Editor's Postcard

Horses and Their People

Horses and Their People
Kim Roe

A Supportive Tribe

by Kim Roe

 

Photo courtesy RoseAnne Featherston

One of my favorite picture books as a child told the story of a woman who owned a barn full of horses of every color.  Each day she went out to the barn, walked down the row of stalls, and chose one of the horses to ride – a different color for each day of the week. I loved this book, and read it over and over until it wore out and turned to dust. It became my dream to have a barn full of beautiful horses one day.

At nine, my parents divorced. Already a shy child, I faded into the shadows and kept to myself. My horse and my dog were my best friends, and I took refuge with them.

What I remember of those years is that although I found comfort in horses, my association with them led me into a special community of supportive people. In a way, they saved my life – the horses and the people. There was my kind and over-worked 4-H leader, Bob. Foreman of a large cattle ranch close to my home, he spent his Saturdays teaching a group of misfit kids about horses and cattle. Then there was Billy, our farrier, who had four children of his own but regularly invited us over for dinner and Bible studies. His children became my best friends, and we spent our time riding through the foothills and orchards together. My riding instructor, Nancy, taught me to ride a course of jumps, braid well, wrap legs, and have a healthy respect for my elders. Most importantly, she was there, helping me through life’s pitfalls.

Today I own that barn, right out of the book, with beautiful horses looking out over their stall doors at me each morning. Like many of you, I feel uplifted and soothed when I’m with my horses and blessed by the people they bring into my life.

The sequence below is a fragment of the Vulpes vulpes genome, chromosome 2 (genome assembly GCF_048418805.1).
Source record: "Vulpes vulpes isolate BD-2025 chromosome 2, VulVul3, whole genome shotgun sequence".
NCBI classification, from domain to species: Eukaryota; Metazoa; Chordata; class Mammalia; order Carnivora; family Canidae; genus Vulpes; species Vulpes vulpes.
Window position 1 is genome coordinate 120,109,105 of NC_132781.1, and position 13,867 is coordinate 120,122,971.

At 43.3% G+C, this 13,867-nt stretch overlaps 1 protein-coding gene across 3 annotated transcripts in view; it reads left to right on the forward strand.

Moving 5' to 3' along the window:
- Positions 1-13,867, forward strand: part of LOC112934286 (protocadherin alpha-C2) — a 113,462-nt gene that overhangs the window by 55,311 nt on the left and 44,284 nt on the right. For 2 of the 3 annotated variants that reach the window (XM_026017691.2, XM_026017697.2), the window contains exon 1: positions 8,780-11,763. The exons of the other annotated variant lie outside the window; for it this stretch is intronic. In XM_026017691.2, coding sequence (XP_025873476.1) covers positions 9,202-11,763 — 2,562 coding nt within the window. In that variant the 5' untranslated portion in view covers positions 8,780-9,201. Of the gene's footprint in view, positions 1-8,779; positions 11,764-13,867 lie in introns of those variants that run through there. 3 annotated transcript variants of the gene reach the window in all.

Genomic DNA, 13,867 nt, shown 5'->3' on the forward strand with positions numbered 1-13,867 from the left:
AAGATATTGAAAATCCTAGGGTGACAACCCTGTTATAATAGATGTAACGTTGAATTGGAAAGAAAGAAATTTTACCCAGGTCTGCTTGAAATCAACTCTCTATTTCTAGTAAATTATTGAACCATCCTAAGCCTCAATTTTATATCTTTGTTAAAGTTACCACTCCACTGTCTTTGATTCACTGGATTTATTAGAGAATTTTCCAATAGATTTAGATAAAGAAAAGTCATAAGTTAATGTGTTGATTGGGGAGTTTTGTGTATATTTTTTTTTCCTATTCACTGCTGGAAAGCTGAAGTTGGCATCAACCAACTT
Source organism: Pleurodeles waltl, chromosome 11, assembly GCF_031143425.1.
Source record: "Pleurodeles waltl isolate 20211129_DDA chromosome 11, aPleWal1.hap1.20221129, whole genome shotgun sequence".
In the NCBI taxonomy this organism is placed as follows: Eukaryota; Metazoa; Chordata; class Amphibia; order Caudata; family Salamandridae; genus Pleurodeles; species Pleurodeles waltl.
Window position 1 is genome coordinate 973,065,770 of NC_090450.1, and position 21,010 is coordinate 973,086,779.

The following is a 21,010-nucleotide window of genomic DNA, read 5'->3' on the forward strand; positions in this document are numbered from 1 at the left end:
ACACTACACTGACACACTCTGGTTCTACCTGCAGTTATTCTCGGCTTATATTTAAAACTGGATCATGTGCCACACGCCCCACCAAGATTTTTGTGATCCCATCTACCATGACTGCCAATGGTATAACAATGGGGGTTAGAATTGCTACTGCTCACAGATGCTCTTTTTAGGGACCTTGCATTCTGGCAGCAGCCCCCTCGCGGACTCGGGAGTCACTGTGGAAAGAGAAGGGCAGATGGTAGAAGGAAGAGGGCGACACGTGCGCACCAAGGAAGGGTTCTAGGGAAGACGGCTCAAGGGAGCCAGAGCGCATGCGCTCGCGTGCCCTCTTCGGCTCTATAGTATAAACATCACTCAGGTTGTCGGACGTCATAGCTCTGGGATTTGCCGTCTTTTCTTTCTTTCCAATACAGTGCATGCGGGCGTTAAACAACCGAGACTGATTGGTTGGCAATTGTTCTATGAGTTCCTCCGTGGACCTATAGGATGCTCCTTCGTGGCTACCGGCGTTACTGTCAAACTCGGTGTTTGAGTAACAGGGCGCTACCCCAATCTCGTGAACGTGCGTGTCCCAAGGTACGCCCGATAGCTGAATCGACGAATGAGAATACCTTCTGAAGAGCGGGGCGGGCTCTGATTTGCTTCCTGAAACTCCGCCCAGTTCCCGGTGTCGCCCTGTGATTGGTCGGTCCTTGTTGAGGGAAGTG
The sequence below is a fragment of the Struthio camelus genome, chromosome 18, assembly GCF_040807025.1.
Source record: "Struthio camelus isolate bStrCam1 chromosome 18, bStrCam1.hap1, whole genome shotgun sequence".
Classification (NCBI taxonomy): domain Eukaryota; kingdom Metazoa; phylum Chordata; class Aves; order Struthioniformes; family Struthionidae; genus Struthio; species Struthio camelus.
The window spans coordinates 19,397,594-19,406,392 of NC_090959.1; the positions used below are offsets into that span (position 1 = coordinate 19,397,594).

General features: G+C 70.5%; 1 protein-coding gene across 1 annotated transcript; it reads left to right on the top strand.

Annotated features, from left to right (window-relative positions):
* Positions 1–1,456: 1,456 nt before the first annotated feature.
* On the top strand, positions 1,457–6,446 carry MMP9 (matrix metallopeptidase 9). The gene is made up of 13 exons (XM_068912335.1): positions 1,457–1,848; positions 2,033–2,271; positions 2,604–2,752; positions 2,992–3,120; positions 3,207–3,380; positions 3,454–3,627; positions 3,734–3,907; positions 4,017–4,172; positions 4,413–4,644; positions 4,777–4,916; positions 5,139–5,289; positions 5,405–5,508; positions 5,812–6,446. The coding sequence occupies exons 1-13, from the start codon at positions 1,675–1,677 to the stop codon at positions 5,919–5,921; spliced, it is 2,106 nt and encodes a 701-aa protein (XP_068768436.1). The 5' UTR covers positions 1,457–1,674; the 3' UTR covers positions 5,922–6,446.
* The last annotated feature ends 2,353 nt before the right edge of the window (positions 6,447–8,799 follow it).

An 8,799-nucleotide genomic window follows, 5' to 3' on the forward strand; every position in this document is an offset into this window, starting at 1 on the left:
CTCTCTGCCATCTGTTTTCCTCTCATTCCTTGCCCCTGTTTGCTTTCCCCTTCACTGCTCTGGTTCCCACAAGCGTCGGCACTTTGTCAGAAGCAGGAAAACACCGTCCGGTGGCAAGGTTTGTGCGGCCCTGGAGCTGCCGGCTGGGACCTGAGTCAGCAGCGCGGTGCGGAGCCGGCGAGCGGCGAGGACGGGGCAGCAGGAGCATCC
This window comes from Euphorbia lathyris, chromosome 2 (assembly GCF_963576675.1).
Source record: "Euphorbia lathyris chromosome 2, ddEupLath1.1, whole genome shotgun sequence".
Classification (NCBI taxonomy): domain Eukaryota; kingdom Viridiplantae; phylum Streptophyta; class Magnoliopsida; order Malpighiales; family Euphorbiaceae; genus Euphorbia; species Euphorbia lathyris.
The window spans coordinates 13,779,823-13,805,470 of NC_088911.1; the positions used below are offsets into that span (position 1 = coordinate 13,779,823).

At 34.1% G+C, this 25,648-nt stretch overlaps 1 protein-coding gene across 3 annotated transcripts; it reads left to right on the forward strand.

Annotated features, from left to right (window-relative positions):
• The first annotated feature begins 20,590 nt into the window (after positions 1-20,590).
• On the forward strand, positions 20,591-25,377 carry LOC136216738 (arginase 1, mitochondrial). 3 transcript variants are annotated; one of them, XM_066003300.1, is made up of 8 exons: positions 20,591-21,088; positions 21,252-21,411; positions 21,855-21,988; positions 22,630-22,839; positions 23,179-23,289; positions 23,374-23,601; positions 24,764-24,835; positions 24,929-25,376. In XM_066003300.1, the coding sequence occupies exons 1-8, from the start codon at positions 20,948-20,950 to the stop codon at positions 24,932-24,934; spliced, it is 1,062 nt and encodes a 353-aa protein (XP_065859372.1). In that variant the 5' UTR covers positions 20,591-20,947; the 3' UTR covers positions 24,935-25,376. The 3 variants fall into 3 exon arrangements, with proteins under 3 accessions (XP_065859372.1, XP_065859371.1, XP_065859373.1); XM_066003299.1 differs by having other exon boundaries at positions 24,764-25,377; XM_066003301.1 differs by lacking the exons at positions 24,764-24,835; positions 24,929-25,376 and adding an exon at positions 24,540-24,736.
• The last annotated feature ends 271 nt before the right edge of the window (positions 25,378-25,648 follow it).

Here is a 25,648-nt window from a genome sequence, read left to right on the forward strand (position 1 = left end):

When I interviewed Johnny McDonnell for this month’s cover story, I felt an immediate kinship with him. A soft-spoken Texan, he answered my questions with a “yes, ma’am” that endeared him to me. As he described the people at Team Equine and his relationship with them, I felt again that familiar comfort of good horse people.

Enjoy this month’s issue with its emphasis on tack and equipment, and may you find comfort and joy in your horse and your horse friends.  kim@nwhorsesource.com

 

Originally Published June 2017 Issue

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Editor's Postcard
Kim Roe

Kim Roe was raised on a horse ranch in California. Before deciding to pursue dressage seriously, she trained and competed working cow horses, hunters/jumpers, trail and event horses. Kim trains both horses and riders for USDF dressage shows at her Blue Gate Farm in Acme, Washington and serves as the coach for the Skagit Valley Pony Club. Contact her at bluegatefarm@yahoo.com or through Facebook.

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